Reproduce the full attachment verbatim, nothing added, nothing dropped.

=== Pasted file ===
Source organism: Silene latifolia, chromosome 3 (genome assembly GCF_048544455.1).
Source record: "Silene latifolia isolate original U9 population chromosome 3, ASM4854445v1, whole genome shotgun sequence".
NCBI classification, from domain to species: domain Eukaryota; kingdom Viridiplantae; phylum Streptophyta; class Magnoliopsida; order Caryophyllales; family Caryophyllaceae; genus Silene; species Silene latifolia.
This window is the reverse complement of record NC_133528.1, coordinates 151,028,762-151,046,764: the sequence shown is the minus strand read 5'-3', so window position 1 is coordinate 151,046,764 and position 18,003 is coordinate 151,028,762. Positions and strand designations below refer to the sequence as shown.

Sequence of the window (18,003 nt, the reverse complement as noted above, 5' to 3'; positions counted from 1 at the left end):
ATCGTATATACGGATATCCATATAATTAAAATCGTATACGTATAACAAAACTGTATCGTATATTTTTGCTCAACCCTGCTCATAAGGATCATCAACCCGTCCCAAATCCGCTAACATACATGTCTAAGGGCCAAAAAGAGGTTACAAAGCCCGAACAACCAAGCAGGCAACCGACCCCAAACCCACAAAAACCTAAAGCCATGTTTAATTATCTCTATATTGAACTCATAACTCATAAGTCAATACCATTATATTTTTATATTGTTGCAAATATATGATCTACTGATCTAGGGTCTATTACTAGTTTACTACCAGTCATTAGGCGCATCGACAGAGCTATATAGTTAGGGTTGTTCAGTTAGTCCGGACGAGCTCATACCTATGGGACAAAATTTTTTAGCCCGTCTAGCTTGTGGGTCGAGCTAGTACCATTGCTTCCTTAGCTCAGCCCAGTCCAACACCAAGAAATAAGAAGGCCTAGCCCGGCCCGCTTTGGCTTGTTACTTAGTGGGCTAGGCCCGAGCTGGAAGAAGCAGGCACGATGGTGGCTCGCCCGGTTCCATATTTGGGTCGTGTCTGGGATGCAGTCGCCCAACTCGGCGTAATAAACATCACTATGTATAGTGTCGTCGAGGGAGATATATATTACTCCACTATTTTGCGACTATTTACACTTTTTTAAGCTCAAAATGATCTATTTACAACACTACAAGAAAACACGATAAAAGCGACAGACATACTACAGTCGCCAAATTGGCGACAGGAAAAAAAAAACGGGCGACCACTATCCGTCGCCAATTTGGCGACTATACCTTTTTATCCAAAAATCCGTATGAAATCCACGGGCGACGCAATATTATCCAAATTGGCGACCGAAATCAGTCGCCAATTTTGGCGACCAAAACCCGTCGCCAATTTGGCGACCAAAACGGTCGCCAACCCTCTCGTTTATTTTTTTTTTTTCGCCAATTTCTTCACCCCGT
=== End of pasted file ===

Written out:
Source organism: Silene latifolia, chromosome 3 (genome assembly GCF_048544455.1).
Source record: "Silene latifolia isolate original U9 population chromosome 3, ASM4854445v1, whole genome shotgun sequence".
NCBI classification, from domain to species: domain Eukaryota; kingdom Viridiplantae; phylum Streptophyta; class Magnoliopsida; order Caryophyllales; family Caryophyllaceae; genus Silene; species Silene latifolia.
This window is the reverse complement of record NC_133528.1, coordinates 151,028,762-151,046,764: the sequence shown is the minus strand read 5'-3', so window position 1 is coordinate 151,046,764 and position 18,003 is coordinate 151,028,762. Positions and strand designations below refer to the sequence as shown.

Sequence of the window (18,003 nt, the reverse complement as noted above, 5' to 3'; positions counted from 1 at the left end):
ATCGTATATACGGATATCCATATAATTAAAATCGTATACGTATAACAAAACTGTATCGTATATTTTTGCTCAACCCTGCTCATAAGGATCATCAACCCGTCCCAAATCCGCTAACATACATGTCTAAGGGCCAAAAAGAGGTTACAAAGCCCGAACAACCAAGCAGGCAACCGACCCCAAACCCACAAAAACCTAAAGCCATGTTTAATTATCTCTATATTGAACTCATAACTCATAAGTCAATACCATTATATTTTTATATTGTTGCAAATATATGATCTACTGATCTAGGGTCTATTACTAGTTTACTACCAGTCATTAGGCGCATCGACAGAGCTATATAGTTAGGGTTGTTCAGTTAGTCCGGACGAGCTCATACCTATGGGACAAAATTTTTTAGCCCGTCTAGCTTGTGGGTCGAGCTAGTACCATTGCTTCCTTAGCTCAGCCCAGTCCAACACCAAGAAATAAGAAGGCCTAGCCCGGCCCGCTTTGGCTTGTTACTTAGTGGGCTAGGCCCGAGCTGGAAGAAGCAGGCACGATGGTGGCTCGCCCGGTTCCATATTTGGGTCGTGTCTGGGATGCAGTCGCCCAACTCGGCGTAATAAACATCACTATGTATAGTGTCGTCGAGGGAGATATATATTACTCCACTATTTTGCGACTATTTACACTTTTTTAAGCTCAAAATGATCTATTTACAACACTACAAGAAAACACGATAAAAGCGACAGACATACTACAGTCGCCAAATTGGCGACAGGAAAAAAAAAACGGGCGACCACTATCCGTCGCCAATTTGGCGACTATACCTTTTTATCCAAAAATCCGTATGAAATCCACGGGCGACGCAATATTATCCAAATTGGCGACCGAAATCAGTCGCCAATTTTGGCGACCAAAACCCGTCGCCAATTTGGCGACCAAAACGGTCGCCAACCCTCTCGTTTATTTTTTTTTTTTCGCCAATTTCTTCACCCCGT